(This is Part 2 of a two-part series. Read Part 1.)
Last week, I made the point that more than 90 percent of home mortgage transactions involved a two-stage process. The first stage, the development of posted prices that are delivered to loan officers and mortgage brokers, is bias-free. The unequal treatment of minorities occurs in stage 2, where posted prices are converted into the final prices paid by borrowers. A sizeable number of loan officers and brokers charge what the market will bear, and minorities end up paying more because they are more vulnerable.
Lenders may commit many sins, but I don’t believe that discrimination against minorities is one of them. Wholesale lenders have virtually no control over the markups charged by brokers. While loan officers working for retail lenders are employees, lenders cannot eliminate their pricing discretion or control how it is used. They would love to, but any lender that tried it would lose its loan officers and the loans they bring in.
Community groups don’t like my analysis because it takes lenders off the hook. Brokers and loan officers are a much less attractive target for them than lenders. A recent study by the Center for Responsible Lending (CRL) concedes that posted prices are free of bias, but claims that lenders influence the final prices in indirect ways that can be discriminatory. In my opinion, none of their arguments withstand close scrutiny. The longer version of this article on my Web site will have a detailed analysis of their arguments.
Community groups also don’t like the idea that loan officers and brokers are out to skin everyone but are more successful with minorities. This conclusion can be interpreted to mean that the victims are partially responsible for their own mistreatment. In my view, this interpretation is sometimes unavoidable. Borrowers are victimized primarily because they are ill informed, and given that the information that would protect them is widely available, they bear some responsibility for not finding and using it.
In the community group vision of the mortgage market, lenders are the villains and minorities the victims. Their proposed remedies largely involve government increasing the burdens and responsibilities imposed on lenders. For example, community groups favor making lenders legally responsible for the suitability of the mortgages they provide in meeting the needs of borrowers. I am opposed to such a rule, for reasons discussed in another column.
I wish the community groups did a better job of advising their constituents about how to avoid trouble. Their advice is mainly directed at how to identify the bad guys, which is the wrong approach. There are too many bad guys, and they are too good at disguising their true nature.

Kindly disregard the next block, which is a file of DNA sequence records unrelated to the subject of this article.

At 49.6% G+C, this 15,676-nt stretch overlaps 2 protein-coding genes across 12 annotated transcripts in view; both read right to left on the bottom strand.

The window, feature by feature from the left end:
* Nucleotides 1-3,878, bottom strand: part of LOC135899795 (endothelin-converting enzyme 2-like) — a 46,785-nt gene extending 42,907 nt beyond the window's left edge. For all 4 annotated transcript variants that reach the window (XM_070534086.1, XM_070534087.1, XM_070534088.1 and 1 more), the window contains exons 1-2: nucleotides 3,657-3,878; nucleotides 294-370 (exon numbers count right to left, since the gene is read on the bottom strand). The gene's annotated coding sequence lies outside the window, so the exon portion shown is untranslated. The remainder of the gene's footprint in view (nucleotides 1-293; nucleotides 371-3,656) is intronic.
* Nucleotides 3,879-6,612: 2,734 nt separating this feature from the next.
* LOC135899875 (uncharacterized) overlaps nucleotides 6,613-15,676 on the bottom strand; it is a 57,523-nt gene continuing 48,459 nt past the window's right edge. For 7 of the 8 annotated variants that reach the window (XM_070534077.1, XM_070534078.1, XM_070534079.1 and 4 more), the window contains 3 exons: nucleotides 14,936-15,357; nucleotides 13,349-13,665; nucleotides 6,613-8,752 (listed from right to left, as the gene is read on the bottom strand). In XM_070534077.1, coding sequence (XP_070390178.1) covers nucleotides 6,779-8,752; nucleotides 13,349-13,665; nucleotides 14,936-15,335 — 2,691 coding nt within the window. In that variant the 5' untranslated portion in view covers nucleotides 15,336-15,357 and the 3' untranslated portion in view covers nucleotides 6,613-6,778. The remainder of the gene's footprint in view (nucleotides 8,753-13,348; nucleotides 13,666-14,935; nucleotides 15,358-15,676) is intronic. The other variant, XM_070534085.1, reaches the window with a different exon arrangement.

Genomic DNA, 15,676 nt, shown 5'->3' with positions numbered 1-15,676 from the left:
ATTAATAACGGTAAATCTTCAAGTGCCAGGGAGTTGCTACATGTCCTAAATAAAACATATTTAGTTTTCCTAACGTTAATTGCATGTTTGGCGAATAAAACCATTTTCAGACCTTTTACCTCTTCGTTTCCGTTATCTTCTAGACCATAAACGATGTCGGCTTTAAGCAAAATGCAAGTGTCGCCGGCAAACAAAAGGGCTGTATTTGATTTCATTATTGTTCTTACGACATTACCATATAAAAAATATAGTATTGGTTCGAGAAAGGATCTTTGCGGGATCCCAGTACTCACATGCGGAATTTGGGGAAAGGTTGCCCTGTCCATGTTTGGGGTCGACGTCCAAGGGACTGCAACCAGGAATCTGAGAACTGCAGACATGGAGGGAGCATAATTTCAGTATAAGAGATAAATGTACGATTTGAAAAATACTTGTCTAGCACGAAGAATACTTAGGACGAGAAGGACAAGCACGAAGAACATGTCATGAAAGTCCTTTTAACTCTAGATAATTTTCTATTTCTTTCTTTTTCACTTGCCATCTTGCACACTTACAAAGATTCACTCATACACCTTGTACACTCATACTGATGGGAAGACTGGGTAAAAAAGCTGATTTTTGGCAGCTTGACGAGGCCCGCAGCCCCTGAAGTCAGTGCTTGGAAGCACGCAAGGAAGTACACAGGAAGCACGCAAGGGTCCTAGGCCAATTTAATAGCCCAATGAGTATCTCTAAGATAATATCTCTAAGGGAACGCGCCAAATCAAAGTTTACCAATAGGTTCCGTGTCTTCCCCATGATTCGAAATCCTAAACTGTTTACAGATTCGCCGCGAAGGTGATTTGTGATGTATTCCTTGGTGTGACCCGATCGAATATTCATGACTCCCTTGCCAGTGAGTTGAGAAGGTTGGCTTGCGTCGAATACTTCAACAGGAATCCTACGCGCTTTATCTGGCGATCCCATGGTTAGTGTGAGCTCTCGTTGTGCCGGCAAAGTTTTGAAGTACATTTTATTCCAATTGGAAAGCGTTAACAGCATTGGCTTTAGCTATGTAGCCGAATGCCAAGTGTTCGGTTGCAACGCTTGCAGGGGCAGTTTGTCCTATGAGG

The right approach is to identify the good guys and ignore the rest, the same approach used by savvy pickers of wild mushrooms. They only pick the ones they know are good. Picking the mushrooms that aren’t bad requires an ability to identify all the bad ones, which is more time-consuming and much riskier.
Minorities (and others) can avoid discrimination by selecting distribution channels where pricing discretion is either absent or controllable by the borrower. Pricing discretion is absent in Internet-based lending because loan officers don’t capture the customer and therefore don’t have the clout to dictate their terms of employment.
Internet-based lending offers other borrower protections as well. These include more complete information on lender fees and third-party fees, and the ability of shoppers to monitor their price from day to day until they lock it. On my Web site, I list and rank the best of the Internet-based lenders, including two that qualify as Upfront Mortgage Lenders.
Another way to avoid discrimination is to negotiate an all-in fee with a mortgage broker, the fee to include any payments received by the broker from the lender. While most brokers don’t work that way, preferring to keep their markup their own business, most of them will if the borrower insists on it. (Upfront Mortgage Brokers, who are listed on my site, work this way as a matter of course). The borrower has the clout to dictate the terms of his engagement with the broker, if only he realizes it.
If the CRL and other community groups guided borrowers to lending channels where they would not be exploited, these channels could become the dominant delivery systems, and the channels where predators operate would shrink. This would require nothing of government, whose track record in protecting mortgage borrowers is very poor.
The writer is Professor of Finance Emeritus at the Wharton School of the University of Pennsylvania. Comments and questions can be left at www.mtgprofessor.com.